The Co-operative Holidays Association: origins
By common consent, the CHA originated in 1891 when T A Leonard, Minister of the Dockray Square Congregational Church in Colne, Lancashire, took 32 members of the church’s social guild on a four day’s holiday to Smallwood House on Compston Road, Ambleside in the Lake District. Leonard sought to dissuade the young workers of Colne from going in droves during ‘Wakes Week’ to Blackpool, Morecambe or the Isle of Man and introduce them instead to the pleasures of the wilds of Pendle Hill, Ribblesdale and the Lake District. [See photograph of that first holiday group taken from ‘A Hundred Years of Holidays’ edited by Robert Speake, a long serving CHA Member, and published to celebrate the centenary of the CHA in 1993.]
“It were champion” was the verdict of the thirty-two men who had walked the fells, heard talks on flowers and trees and the contours of the mountain scene, listened to the poetry of Wordsworth, and learned the pleasures of fellowship. The details are described in Leonard’s book Adventures in Holiday Making.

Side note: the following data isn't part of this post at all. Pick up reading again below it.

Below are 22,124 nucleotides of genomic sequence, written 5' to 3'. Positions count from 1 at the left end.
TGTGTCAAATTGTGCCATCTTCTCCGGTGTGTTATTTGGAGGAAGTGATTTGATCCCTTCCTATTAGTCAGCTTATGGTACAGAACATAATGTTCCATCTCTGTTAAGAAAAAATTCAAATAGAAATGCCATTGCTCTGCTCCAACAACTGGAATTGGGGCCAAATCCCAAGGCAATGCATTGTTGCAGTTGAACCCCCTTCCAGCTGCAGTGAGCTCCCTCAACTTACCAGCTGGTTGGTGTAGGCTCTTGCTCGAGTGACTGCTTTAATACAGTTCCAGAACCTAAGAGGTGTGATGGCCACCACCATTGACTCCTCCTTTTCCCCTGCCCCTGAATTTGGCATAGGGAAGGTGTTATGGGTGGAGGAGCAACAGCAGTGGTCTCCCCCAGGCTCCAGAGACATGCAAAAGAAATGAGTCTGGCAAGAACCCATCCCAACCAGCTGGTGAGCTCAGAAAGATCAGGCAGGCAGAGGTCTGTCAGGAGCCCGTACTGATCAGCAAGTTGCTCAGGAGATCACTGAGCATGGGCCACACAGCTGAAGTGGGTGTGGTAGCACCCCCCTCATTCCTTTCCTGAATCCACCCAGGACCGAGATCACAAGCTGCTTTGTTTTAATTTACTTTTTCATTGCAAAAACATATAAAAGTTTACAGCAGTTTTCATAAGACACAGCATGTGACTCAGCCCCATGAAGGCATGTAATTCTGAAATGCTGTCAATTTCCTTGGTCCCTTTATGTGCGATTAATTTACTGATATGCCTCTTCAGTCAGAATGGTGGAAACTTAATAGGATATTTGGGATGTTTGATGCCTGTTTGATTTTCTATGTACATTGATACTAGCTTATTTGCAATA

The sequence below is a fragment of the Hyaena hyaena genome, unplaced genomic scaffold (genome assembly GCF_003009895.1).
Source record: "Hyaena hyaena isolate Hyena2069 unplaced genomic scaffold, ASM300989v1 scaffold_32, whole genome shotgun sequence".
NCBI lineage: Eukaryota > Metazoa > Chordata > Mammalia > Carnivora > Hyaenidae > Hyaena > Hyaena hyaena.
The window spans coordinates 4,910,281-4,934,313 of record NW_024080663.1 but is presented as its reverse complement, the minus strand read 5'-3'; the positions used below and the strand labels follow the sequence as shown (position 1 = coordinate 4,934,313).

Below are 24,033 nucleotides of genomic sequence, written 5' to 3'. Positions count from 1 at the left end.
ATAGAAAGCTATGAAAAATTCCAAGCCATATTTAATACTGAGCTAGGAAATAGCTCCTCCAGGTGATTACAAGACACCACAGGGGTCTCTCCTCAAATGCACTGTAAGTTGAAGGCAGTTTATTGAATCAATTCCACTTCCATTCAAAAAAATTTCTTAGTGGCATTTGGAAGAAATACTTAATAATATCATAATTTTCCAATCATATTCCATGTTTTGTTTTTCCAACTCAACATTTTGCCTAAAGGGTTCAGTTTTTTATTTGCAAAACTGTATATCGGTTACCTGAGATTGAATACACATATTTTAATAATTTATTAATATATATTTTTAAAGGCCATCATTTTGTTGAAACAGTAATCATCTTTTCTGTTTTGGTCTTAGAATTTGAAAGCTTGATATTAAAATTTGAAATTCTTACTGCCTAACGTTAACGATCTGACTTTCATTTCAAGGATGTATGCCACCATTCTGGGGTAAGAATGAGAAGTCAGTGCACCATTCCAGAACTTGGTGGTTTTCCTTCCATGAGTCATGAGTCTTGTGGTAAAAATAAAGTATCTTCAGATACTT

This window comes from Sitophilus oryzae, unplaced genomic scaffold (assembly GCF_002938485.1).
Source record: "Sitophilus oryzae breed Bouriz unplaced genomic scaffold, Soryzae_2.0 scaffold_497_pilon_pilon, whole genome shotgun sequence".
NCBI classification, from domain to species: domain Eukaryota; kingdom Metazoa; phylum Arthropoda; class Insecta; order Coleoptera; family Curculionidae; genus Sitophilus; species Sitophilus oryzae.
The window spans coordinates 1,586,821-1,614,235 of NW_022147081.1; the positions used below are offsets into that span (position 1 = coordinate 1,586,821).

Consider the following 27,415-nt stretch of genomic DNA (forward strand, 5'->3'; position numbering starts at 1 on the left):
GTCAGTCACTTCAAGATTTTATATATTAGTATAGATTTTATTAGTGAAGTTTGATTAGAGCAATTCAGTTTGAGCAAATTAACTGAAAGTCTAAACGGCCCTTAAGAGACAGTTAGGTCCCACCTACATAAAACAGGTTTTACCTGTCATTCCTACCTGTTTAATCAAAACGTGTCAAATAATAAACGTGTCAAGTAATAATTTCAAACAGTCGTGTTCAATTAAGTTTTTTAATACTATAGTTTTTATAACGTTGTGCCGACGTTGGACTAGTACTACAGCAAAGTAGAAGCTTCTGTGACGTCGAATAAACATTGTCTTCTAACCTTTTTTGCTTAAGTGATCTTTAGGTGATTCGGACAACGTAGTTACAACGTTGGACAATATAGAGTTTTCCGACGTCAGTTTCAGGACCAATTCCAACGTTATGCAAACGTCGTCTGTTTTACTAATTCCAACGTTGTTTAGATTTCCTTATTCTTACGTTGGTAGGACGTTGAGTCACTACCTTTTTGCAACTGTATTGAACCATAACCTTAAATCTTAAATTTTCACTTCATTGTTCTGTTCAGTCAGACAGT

After an equally successful trip to Caernarvon in North Wales in 1892, Dr J B Paton, Leonard’s tutor at the Nottingham Congregational Institute, encouraged Leonard to expand his holiday programme under the auspices of the National Home Reading Union (NHRU), which Paton had founded in 1889. “Do it for thousands” he is reported to have said. From 1893, holidays followed to an increasing number of destinations with a voluntary committee with Paton as Chairman and Leonard as Secretary. Holidays under the auspices of the NHRU continued until 1897 when the Co-operative Holidays Association was formally constituted with Paton as President and Leonard as General Secretary.
The objects of the CHA, as set out by T A Leonard were:
"To provide simple and strenuous recreative and educational holidays and to promote friendship and fellowship amid the beauty of the natural world.”